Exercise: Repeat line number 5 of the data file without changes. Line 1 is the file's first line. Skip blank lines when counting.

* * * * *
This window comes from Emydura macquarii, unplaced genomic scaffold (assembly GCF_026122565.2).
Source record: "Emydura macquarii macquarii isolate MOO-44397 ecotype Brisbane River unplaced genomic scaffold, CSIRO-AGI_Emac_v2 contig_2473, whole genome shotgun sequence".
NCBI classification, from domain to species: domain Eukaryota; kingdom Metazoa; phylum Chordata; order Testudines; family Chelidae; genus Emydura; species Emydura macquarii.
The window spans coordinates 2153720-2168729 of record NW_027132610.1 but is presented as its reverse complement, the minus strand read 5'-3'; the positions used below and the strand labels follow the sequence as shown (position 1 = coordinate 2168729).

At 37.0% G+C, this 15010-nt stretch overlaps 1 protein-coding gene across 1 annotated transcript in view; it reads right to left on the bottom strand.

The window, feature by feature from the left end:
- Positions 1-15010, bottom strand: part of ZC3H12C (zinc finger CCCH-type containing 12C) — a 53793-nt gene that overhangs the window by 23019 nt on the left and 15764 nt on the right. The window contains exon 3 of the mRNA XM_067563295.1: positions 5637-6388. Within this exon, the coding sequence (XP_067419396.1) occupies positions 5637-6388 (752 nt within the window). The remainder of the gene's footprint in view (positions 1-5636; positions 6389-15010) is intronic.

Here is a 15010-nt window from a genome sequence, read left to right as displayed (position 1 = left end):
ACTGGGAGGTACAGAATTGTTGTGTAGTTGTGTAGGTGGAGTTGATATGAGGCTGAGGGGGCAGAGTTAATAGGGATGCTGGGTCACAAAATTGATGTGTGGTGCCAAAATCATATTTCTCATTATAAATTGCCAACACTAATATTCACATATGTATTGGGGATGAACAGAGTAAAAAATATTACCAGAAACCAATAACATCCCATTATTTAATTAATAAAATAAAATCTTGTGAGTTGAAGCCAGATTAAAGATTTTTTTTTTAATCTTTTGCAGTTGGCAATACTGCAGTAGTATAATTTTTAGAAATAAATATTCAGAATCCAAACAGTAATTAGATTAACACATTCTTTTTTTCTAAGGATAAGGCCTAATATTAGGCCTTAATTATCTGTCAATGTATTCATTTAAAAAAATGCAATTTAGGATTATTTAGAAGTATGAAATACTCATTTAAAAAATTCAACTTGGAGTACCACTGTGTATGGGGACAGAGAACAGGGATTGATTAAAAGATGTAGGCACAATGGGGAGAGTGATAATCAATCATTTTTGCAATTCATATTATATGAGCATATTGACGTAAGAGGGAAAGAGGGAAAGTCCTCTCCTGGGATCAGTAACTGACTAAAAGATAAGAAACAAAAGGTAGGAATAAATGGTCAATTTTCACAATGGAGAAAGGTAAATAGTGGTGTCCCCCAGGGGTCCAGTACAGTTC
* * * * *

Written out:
At 37.0% G+C, this 15010-nt stretch overlaps 1 protein-coding gene across 1 annotated transcript in view; it reads right to left on the bottom strand.